But can we truly trust our judgements around a new Doctor? Do Gallifreyans age like a good bottle of single malt scotch or do they eventually rot the lining of your stomach like a cheap bottle of hooch? Individual tastes will decide how far back in the liquor cabinet Sylvester McCoy belongs.

And what of Christopher Eccelston, the man who carried the hopes of a generation on his back, and David Tennant who carried the rest.

Eccleston exploded on the scene to the delight of the general public, with perhaps a more mixed reaction from old time fandom. Reactions ranged from “he’s enigmatic and edgy” to “the man’s a grinning fool.” Some fans saw Dalek as a turning point, with a script that allowed the actor to show a wider range of emotion and reaction. Others experienced religion with his masterful performance in The Empty Child/The Doctor Dances. Still others released a collective sigh of relief when his departure was announced.

Suddenly fans came out of the woodwork declaring that Eccleston had never really gelled as the Doctor. Tenant became the poster boy for a fresh start; the bugs had been worked out, and now we’d get “real” Doctor Who.

And it’s June 2006, half of the second season has been broadcast in Britain.  Tenant has been described as “lacking the dramatic weight” of Eccelston, too angry, too manic. Many fans are pining for Eccleston, wondering how he might have played a particular scene or changed the tone of a particular story.

Here we go again…

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May 23, 2006

I Bring You Sutekh’s Satan’s Gift of Death

Best Doctor Who casting news of the century

My girlfriend can only recite one line of Classic Series Doctor Who dialogue—“I am Sutekh the destroyer”. Actually, she usually calls him ‘Soltek’, but the impression Gabriel Woolf made is still nonetheless there.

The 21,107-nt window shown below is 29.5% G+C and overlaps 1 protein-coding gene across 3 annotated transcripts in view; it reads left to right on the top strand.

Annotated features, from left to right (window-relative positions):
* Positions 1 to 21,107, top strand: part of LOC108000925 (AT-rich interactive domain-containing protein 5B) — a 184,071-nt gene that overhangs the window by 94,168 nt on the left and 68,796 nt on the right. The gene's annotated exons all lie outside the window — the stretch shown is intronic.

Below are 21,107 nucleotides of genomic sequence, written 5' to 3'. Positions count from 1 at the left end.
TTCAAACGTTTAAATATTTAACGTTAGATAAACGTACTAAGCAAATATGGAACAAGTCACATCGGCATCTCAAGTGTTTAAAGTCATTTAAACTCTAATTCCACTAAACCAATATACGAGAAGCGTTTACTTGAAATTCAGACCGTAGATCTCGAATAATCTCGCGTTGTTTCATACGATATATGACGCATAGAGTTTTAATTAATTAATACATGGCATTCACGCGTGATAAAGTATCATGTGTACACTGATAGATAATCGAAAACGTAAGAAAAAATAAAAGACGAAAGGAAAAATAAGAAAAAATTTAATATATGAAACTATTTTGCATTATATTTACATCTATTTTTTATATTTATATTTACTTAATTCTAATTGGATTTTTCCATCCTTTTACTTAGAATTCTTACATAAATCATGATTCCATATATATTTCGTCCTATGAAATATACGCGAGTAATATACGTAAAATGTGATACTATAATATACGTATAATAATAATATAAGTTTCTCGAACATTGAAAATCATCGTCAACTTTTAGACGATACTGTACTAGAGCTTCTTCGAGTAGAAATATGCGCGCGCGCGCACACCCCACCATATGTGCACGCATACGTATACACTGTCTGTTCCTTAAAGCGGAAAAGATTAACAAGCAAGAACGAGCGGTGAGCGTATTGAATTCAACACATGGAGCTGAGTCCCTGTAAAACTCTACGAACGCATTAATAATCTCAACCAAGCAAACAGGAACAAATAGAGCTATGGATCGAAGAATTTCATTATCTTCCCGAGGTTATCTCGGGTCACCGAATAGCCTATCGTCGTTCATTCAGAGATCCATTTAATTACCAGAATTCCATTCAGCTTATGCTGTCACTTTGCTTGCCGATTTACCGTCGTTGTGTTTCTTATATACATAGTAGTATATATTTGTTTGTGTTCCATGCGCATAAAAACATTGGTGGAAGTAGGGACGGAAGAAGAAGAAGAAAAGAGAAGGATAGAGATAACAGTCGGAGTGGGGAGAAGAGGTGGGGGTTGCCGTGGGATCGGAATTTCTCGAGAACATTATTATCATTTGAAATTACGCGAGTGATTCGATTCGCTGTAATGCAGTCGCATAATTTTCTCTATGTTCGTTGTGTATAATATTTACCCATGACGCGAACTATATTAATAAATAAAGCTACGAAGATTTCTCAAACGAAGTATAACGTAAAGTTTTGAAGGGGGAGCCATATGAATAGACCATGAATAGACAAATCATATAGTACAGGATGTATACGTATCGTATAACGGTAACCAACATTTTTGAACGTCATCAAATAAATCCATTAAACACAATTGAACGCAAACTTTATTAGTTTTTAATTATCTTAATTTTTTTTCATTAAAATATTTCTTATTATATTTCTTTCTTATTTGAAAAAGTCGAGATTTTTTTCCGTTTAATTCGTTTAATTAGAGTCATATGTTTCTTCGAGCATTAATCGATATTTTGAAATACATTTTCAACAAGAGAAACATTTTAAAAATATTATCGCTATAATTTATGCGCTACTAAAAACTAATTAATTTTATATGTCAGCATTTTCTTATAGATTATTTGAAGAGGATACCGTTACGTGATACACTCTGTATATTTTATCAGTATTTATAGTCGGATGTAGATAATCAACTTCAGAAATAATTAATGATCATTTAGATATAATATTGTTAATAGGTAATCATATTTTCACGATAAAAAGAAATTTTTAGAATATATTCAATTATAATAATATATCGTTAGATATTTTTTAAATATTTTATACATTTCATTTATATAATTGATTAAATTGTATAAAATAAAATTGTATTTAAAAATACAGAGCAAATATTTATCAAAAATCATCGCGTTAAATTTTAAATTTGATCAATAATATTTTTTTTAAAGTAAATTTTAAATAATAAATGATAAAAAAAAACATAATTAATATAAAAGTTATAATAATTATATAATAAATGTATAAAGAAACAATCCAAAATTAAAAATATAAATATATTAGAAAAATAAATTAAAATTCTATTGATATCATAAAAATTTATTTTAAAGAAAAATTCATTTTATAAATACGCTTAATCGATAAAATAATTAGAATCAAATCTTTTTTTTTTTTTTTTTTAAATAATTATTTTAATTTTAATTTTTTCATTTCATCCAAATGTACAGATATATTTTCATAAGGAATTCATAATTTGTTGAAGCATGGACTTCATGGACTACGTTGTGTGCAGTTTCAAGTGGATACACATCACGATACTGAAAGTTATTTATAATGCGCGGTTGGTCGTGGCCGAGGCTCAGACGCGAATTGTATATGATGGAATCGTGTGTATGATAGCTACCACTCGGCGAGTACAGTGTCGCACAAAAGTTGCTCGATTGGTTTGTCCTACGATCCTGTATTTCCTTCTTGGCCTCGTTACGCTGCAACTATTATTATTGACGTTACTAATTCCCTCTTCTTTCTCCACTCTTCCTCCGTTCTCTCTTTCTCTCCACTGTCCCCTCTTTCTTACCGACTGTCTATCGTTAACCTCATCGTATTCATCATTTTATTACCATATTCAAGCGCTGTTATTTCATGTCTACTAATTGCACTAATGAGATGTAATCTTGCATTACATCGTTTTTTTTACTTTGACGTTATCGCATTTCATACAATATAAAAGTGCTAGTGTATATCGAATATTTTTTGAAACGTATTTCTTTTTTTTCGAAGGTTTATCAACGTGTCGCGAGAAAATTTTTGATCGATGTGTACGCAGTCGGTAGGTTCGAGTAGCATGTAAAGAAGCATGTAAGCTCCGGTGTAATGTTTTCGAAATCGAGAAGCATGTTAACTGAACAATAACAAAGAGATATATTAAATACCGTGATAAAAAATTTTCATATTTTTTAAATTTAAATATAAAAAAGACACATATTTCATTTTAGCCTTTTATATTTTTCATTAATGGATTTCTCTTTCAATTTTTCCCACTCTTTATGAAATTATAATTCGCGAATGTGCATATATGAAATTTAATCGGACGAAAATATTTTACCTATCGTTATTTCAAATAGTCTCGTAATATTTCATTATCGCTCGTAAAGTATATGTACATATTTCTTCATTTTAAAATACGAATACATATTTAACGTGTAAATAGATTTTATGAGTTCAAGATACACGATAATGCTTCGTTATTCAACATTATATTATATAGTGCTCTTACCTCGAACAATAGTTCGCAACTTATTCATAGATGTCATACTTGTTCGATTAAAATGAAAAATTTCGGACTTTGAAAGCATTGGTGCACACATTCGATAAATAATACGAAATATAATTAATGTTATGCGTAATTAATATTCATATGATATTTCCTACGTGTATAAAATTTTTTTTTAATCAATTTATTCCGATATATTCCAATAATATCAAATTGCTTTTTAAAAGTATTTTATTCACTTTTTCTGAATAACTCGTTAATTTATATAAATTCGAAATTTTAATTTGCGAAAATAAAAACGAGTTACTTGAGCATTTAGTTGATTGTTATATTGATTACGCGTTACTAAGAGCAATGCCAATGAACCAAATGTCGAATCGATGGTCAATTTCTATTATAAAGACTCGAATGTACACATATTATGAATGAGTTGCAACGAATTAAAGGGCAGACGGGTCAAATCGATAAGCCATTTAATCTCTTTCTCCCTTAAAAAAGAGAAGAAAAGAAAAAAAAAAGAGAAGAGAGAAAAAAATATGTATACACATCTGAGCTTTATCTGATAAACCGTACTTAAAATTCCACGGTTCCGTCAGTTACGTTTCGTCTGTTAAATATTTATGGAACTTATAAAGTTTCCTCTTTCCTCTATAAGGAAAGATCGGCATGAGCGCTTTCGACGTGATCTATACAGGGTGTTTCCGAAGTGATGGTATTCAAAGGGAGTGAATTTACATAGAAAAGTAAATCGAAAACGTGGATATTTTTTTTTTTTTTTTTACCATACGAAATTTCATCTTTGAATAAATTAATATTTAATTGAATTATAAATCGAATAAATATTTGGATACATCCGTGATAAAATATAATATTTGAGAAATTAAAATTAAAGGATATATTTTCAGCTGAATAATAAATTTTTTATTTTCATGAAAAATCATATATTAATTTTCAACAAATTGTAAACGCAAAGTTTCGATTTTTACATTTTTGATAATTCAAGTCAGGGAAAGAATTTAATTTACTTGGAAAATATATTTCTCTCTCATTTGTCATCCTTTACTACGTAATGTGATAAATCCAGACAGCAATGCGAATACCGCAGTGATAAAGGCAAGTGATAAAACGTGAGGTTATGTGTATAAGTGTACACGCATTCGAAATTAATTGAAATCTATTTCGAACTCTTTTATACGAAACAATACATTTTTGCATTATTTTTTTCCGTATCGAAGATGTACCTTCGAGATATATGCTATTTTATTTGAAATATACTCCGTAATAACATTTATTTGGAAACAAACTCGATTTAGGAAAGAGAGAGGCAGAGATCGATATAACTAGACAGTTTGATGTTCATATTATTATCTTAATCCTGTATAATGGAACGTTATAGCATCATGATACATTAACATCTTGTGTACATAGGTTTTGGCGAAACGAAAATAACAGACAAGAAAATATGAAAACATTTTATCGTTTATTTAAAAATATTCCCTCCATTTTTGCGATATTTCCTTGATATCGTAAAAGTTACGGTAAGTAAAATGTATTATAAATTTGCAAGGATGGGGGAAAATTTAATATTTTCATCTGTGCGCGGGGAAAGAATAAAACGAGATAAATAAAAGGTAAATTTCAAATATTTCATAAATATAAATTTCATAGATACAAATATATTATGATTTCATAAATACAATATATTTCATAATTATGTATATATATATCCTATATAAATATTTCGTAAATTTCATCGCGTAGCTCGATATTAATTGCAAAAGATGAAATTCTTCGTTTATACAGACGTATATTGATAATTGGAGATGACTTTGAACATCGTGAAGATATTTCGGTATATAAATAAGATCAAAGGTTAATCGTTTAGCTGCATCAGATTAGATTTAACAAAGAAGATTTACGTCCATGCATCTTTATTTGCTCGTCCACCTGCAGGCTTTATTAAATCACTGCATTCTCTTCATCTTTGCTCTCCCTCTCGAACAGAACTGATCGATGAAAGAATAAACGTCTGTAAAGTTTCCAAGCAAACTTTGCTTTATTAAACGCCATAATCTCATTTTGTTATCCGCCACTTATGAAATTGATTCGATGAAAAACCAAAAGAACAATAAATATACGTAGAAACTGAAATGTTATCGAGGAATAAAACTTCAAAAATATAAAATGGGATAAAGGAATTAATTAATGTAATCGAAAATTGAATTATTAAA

Me, I still get goosebumps when Woolf as Sutekh says “your evil is my good” and have been that way for the past 22 years.

This is a nice bit of casting, and I can’t help but think that both Russell T Davies and Matthew Jones—who used dialogue from Pyramids of Mars to brilliant effect in Queer As Folk—had more than a small part in this.

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May 17, 2006


Raf was telling his tiny assistant: ‘If any of those Doctor Who fans come in, demanding this month’s book, just tell them the delivery’s late and they’ll have to wait.’ His voice was soft and breathy. The contrast with the girl’s voice was marked. She rasped back at him: ‘Sure thing. Raf. Doctor Who fans are the worst, aren’t they?’

Sadly, Raf was shaking his head. ‘Unfortunately not, Vicki. There are far worse Fans out there. But we get them all. We’re the ones in the firing line when they come out to feed their funny appetites.’ Suddenly he looked up at Colin. ‘I know what you’re going to say.’

‘But you’re a fan as well!’ Colin complied.

from To the Devil - a Diva! by Paul Magrs (2004)

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May 11, 2006

10 things to do while you’re waiting for the next episode of Doctor Who…


10. Drum the Doctor Who theme on your keyboard
9.  Engage in a torrent of ethical angsting (for a bit anyway)
8.  Spell-check your “Bring back Doctor Who” email to the Sci-Fi network
7.  Help Mickey defend the Earth
6.  Watch the trailer over and over and over and over and over again
5.  Renew your DWIN membership online
4.  Curse the NHL Players Association for not holding out longer
3.  Generate new anagrams of ‘Doctor Who’ for use in future season story arcs (“Crow Dot Ho”, “Crowd Hoot” “Cohort Dow”) and then register all possible domain names. 
2.  Make dire predictions on Outpost Gallifrey
1.  Clean the dust off your VHS copies

roll for your regeneration

The comic Full Frontal Nerdity has a funny installment today about the Doctor Who role-playing game (the FASA version - you can see the box). Those of us who have played it know that regenerations can happen that frequently.

Still waiting for a d20 Doctor Who game…